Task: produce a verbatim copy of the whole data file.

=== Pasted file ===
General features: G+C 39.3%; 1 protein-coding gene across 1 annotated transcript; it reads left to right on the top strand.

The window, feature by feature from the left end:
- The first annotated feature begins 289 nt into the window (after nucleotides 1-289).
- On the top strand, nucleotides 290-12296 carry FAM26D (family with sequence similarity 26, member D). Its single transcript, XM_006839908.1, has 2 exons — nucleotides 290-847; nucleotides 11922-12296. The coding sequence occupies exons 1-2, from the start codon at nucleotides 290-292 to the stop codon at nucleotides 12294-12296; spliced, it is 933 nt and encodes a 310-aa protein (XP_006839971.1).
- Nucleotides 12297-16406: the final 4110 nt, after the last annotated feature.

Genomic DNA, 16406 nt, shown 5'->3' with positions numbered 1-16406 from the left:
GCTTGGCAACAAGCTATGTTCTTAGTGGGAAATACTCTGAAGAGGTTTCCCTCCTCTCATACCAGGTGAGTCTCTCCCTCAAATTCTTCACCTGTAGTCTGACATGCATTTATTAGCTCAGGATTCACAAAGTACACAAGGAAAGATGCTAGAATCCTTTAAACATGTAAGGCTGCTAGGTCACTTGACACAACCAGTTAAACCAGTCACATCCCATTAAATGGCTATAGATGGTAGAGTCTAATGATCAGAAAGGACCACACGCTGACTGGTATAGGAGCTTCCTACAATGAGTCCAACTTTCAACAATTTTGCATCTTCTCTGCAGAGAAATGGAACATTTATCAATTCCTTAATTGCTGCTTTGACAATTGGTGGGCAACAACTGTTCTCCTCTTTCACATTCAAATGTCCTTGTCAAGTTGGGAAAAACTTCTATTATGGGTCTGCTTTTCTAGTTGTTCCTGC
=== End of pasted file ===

General features: G+C 39.3%; 1 protein-coding gene across 1 annotated transcript; it reads left to right on the top strand.

The window, feature by feature from the left end:
- The first annotated feature begins 289 nt into the window (after nucleotides 1-289).
- On the top strand, nucleotides 290-12296 carry FAM26D (family with sequence similarity 26, member D). Its single transcript, XM_006839908.1, has 2 exons — nucleotides 290-847; nucleotides 11922-12296. The coding sequence occupies exons 1-2, from the start codon at nucleotides 290-292 to the stop codon at nucleotides 12294-12296; spliced, it is 933 nt and encodes a 310-aa protein (XP_006839971.1).
- Nucleotides 12297-16406: the final 4110 nt, after the last annotated feature.

Genomic DNA, 16406 nt, shown 5'->3' with positions numbered 1-16406 from the left:
GCTTGGCAACAAGCTATGTTCTTAGTGGGAAATACTCTGAAGAGGTTTCCCTCCTCTCATACCAGGTGAGTCTCTCCCTCAAATTCTTCACCTGTAGTCTGACATGCATTTATTAGCTCAGGATTCACAAAGTACACAAGGAAAGATGCTAGAATCCTTTAAACATGTAAGGCTGCTAGGTCACTTGACACAACCAGTTAAACCAGTCACATCCCATTAAATGGCTATAGATGGTAGAGTCTAATGATCAGAAAGGACCACACGCTGACTGGTATAGGAGCTTCCTACAATGAGTCCAACTTTCAACAATTTTGCATCTTCTCTGCAGAGAAATGGAACATTTATCAATTCCTTAATTGCTGCTTTGACAATTGGTGGGCAACAACTGTTCTCCTCTTTCACATTCAAATGTCCTTGTCAAGTTGGGAAAAACTTCTATTATGGGTCTGCTTTTCTAGTTGTTCCTGC